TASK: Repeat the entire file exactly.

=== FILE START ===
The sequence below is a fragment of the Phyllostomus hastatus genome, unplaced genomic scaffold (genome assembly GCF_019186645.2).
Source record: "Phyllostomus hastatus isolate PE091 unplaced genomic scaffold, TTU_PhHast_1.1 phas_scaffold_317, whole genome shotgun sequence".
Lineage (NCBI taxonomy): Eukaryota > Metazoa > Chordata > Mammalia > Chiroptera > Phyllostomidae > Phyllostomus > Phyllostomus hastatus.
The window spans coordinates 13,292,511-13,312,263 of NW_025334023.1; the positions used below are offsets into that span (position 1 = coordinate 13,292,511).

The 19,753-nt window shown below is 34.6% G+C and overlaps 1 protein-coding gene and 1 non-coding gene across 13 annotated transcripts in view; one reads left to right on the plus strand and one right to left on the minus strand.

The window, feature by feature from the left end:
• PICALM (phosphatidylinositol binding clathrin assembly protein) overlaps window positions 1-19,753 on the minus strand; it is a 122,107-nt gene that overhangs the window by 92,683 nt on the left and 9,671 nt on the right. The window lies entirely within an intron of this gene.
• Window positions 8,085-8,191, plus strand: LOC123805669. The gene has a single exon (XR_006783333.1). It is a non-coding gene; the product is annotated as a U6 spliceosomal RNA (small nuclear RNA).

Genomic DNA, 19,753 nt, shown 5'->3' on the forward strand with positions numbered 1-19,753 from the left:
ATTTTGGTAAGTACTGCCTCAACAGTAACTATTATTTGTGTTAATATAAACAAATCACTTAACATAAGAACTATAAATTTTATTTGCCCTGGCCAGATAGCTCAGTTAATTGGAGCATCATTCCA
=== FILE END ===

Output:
The sequence below is a fragment of the Phyllostomus hastatus genome, unplaced genomic scaffold (genome assembly GCF_019186645.2).
Source record: "Phyllostomus hastatus isolate PE091 unplaced genomic scaffold, TTU_PhHast_1.1 phas_scaffold_317, whole genome shotgun sequence".
Lineage (NCBI taxonomy): Eukaryota > Metazoa > Chordata > Mammalia > Chiroptera > Phyllostomidae > Phyllostomus > Phyllostomus hastatus.
The window spans coordinates 13,292,511-13,312,263 of NW_025334023.1; the positions used below are offsets into that span (position 1 = coordinate 13,292,511).

The 19,753-nt window shown below is 34.6% G+C and overlaps 1 protein-coding gene and 1 non-coding gene across 13 annotated transcripts in view; one reads left to right on the plus strand and one right to left on the minus strand.

The window, feature by feature from the left end:
• PICALM (phosphatidylinositol binding clathrin assembly protein) overlaps window positions 1-19,753 on the minus strand; it is a 122,107-nt gene that overhangs the window by 92,683 nt on the left and 9,671 nt on the right. The window lies entirely within an intron of this gene.
• Window positions 8,085-8,191, plus strand: LOC123805669. The gene has a single exon (XR_006783333.1). It is a non-coding gene; the product is annotated as a U6 spliceosomal RNA (small nuclear RNA).

Genomic DNA, 19,753 nt, shown 5'->3' on the forward strand with positions numbered 1-19,753 from the left:
ATTTTGGTAAGTACTGCCTCAACAGTAACTATTATTTGTGTTAATATAAACAAATCACTTAACATAAGAACTATAAATTTTATTTGCCCTGGCCAGATAGCTCAGTTAATTGGAGCATCATTCCA